At the carvery, guests line up for generous portions of lamb, pork and beef sausages, chicken, ribs, short ribs, pork belly and sides like cheesy au gratin cauliflower. I opt for medium-rare slices of lamb, juicy short ribs and rich pork belly and that creamy cauliflower. By the time I’ve eaten all of that, I’m too full to belly up to the grill for cooked-to-order steaks. That’s a treat I’ll have to reserve for my next visit.
The next day, we head to another upscale food venue, the Clubhouse Restaurant, that overlooks the big arena. This is another high-end buffet venue and it proves the perfect lunch spot. There’s something for every palate, including salads, a wide selection of cheeses, plenty of nigiri and rolled sushi, creamy butter chicken, and medium rare roast beef a chef slices from a huge roast.
Then it’s onto the do-it-yourself dessert bar. There are several fruit cobblers and our server offers hot-mini-donuts and big scoops of ice cream. Then we head to the toppings bar and, like five-year-olds, load up on everything from M&Ms to caramel sauce for the perfect ice cream sundaes.
It’s our last afternoon at the Stampede. We’ve eaten our fill from fancy foods to fun, mid-way fare. We’ve attended the rodeo’s bucking events and the chuck wagon and First Nations relay races. We’ve scooted behind the chutes, ogling the cowboys as they ready themselves to climb aboard raging 1,000-pound animals. We’ve shopped Western stores, cruised through huge vendor-filled buildings, checked out farm animals, and listened to marching bands and swing ensembles. We’ve watched kids and adults dance in colorful regalia during Pow Wow in Indian Village.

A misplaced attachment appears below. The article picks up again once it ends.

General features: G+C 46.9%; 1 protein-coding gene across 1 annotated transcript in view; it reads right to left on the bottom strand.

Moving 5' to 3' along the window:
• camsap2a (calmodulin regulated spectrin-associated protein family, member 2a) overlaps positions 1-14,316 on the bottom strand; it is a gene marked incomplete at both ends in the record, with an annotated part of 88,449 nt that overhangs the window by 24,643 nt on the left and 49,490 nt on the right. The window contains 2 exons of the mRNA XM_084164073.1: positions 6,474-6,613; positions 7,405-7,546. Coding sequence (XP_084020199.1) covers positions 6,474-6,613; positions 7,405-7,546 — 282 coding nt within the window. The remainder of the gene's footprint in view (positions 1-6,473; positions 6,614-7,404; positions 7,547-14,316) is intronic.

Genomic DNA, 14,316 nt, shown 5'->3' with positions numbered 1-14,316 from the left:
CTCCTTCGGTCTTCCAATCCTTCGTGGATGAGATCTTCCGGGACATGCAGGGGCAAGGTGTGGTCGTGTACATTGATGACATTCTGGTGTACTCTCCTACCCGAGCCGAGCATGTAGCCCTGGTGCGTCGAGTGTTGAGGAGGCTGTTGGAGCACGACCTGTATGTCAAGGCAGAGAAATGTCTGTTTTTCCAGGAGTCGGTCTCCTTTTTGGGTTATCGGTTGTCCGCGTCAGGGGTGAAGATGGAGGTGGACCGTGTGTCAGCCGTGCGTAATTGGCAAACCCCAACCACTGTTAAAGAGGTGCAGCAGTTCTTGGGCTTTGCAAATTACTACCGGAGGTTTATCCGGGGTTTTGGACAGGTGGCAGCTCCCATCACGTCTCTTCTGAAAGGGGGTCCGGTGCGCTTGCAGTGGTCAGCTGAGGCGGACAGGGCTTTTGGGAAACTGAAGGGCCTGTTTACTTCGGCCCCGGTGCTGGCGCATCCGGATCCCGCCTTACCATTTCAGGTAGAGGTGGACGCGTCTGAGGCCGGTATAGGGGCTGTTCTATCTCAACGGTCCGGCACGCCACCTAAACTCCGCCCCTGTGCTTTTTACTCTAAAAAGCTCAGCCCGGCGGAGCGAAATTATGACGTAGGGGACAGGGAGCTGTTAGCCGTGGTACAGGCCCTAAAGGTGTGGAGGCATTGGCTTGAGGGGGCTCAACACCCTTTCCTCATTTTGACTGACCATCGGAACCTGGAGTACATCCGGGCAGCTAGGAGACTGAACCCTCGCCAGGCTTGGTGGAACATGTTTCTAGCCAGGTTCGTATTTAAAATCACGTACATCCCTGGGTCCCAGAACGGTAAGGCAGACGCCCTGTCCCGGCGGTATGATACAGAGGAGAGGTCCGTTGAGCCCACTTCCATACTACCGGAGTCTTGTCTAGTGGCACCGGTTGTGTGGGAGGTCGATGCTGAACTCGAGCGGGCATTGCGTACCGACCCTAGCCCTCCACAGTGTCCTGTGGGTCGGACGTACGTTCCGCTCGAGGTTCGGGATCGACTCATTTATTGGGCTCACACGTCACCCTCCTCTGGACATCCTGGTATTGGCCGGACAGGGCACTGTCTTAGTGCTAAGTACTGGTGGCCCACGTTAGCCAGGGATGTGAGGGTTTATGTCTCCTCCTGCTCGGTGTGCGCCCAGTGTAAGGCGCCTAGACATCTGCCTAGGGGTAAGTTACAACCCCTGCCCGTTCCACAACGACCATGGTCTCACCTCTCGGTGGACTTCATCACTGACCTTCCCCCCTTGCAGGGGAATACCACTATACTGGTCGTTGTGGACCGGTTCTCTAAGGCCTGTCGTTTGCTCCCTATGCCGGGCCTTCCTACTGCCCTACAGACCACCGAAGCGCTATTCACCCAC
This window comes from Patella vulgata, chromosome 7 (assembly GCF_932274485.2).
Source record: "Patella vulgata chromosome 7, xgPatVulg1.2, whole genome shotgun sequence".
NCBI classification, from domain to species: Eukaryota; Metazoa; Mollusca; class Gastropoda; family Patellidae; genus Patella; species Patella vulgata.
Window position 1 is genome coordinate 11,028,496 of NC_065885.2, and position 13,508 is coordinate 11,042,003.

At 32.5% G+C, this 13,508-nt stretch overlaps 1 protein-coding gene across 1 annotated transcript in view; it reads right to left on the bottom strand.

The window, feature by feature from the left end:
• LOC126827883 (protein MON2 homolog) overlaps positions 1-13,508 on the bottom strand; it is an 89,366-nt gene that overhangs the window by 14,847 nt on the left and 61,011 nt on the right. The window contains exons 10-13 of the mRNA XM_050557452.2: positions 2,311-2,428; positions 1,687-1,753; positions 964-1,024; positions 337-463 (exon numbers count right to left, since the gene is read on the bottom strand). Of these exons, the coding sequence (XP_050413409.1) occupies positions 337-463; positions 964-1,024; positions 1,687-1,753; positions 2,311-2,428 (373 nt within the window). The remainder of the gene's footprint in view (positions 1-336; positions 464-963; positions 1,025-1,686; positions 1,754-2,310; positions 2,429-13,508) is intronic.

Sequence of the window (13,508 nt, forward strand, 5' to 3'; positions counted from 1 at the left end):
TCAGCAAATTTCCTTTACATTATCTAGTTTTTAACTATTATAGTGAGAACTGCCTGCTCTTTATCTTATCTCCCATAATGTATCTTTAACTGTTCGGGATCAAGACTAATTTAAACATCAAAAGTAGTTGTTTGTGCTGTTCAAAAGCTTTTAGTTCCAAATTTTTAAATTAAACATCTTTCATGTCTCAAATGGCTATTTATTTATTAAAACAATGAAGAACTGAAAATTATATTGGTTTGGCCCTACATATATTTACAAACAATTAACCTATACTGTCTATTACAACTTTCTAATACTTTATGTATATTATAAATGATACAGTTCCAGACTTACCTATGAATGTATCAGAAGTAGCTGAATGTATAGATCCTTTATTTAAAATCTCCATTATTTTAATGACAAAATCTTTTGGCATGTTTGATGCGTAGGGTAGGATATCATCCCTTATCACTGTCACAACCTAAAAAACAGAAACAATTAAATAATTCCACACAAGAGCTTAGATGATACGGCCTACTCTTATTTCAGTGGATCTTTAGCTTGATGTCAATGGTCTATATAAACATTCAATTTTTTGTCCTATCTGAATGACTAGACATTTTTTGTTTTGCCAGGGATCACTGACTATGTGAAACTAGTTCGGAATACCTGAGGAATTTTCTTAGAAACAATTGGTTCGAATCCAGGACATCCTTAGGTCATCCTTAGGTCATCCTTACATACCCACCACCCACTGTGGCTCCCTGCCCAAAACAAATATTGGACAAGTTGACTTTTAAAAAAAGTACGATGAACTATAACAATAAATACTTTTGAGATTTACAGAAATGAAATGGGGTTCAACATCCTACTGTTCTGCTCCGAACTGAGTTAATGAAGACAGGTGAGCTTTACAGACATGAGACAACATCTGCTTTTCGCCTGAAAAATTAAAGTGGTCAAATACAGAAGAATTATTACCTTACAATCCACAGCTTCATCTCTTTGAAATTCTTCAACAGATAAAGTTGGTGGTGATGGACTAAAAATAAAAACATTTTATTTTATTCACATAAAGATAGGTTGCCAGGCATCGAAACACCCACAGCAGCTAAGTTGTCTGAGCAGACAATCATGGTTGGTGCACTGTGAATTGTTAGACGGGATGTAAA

We’re sun-baked and giddily tired. Our group gathers for one last time in the coolness of a bar overlooking the arena in the grandstand. I sip on ice-cold frozen lemonade. Being true foodies, someone starts talking about having eaten a double bacon mac and cheese dog. Another says the Lobster Poutine was to die for. Still another talks about eating an Angry Chicken Sandwich, a breaded chicken breast, with Chipotle Aioli and Sweet & Sour sauce, layered with crunchy coleslaw on a warm, soft Brioche bun.
Oh my! What have I missed? I’m already marking my calendar to come back to the Calgary Stampede. It’s too tasty to miss. – Story and Photos by Bobbie Hasselbring, RFT Editor
Mark your calendars, friends: The 2018 Calgary Stampede runs July 6-15.
Want to know more about the Calgary Stampede? Read “Calgary Stampede: Canada’s Western Extravaganca.”